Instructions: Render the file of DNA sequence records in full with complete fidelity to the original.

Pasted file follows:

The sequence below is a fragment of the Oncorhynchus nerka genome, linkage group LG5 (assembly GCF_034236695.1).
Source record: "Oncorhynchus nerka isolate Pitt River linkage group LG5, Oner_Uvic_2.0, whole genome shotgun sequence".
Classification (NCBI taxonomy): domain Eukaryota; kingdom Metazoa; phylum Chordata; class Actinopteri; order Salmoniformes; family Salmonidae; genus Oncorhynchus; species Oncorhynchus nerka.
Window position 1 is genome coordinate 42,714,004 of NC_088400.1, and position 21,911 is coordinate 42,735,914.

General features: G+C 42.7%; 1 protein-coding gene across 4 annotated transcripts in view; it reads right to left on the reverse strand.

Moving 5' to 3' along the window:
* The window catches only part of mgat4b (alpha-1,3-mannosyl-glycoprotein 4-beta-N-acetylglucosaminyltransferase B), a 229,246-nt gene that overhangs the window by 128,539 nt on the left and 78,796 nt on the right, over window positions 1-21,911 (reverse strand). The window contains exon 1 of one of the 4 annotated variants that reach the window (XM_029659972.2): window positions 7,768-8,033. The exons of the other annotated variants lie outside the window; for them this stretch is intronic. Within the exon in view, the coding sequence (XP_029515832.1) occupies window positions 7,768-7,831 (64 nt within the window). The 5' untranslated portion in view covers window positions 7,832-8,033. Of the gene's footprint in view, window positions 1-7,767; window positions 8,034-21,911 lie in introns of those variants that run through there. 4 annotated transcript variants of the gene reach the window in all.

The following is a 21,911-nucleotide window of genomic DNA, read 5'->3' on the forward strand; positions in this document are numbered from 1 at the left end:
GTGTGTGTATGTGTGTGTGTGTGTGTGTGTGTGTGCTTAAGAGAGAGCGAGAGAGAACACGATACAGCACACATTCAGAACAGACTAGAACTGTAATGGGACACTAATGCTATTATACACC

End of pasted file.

The sequence below is a fragment of the Oncorhynchus nerka genome, linkage group LG5 (assembly GCF_034236695.1).
Source record: "Oncorhynchus nerka isolate Pitt River linkage group LG5, Oner_Uvic_2.0, whole genome shotgun sequence".
Classification (NCBI taxonomy): domain Eukaryota; kingdom Metazoa; phylum Chordata; class Actinopteri; order Salmoniformes; family Salmonidae; genus Oncorhynchus; species Oncorhynchus nerka.
Window position 1 is genome coordinate 42,714,004 of NC_088400.1, and position 21,911 is coordinate 42,735,914.

General features: G+C 42.7%; 1 protein-coding gene across 4 annotated transcripts in view; it reads right to left on the reverse strand.

Moving 5' to 3' along the window:
* The window catches only part of mgat4b (alpha-1,3-mannosyl-glycoprotein 4-beta-N-acetylglucosaminyltransferase B), a 229,246-nt gene that overhangs the window by 128,539 nt on the left and 78,796 nt on the right, over window positions 1-21,911 (reverse strand). The window contains exon 1 of one of the 4 annotated variants that reach the window (XM_029659972.2): window positions 7,768-8,033. The exons of the other annotated variants lie outside the window; for them this stretch is intronic. Within the exon in view, the coding sequence (XP_029515832.1) occupies window positions 7,768-7,831 (64 nt within the window). The 5' untranslated portion in view covers window positions 7,832-8,033. Of the gene's footprint in view, window positions 1-7,767; window positions 8,034-21,911 lie in introns of those variants that run through there. 4 annotated transcript variants of the gene reach the window in all.

The following is a 21,911-nucleotide window of genomic DNA, read 5'->3' on the forward strand; positions in this document are numbered from 1 at the left end:
GTGTGTGTATGTGTGTGTGTGTGTGTGTGTGTGTGCTTAAGAGAGAGCGAGAGAGAACACGATACAGCACACATTCAGAACAGACTAGAACTGTAATGGGACACTAATGCTATTATACACC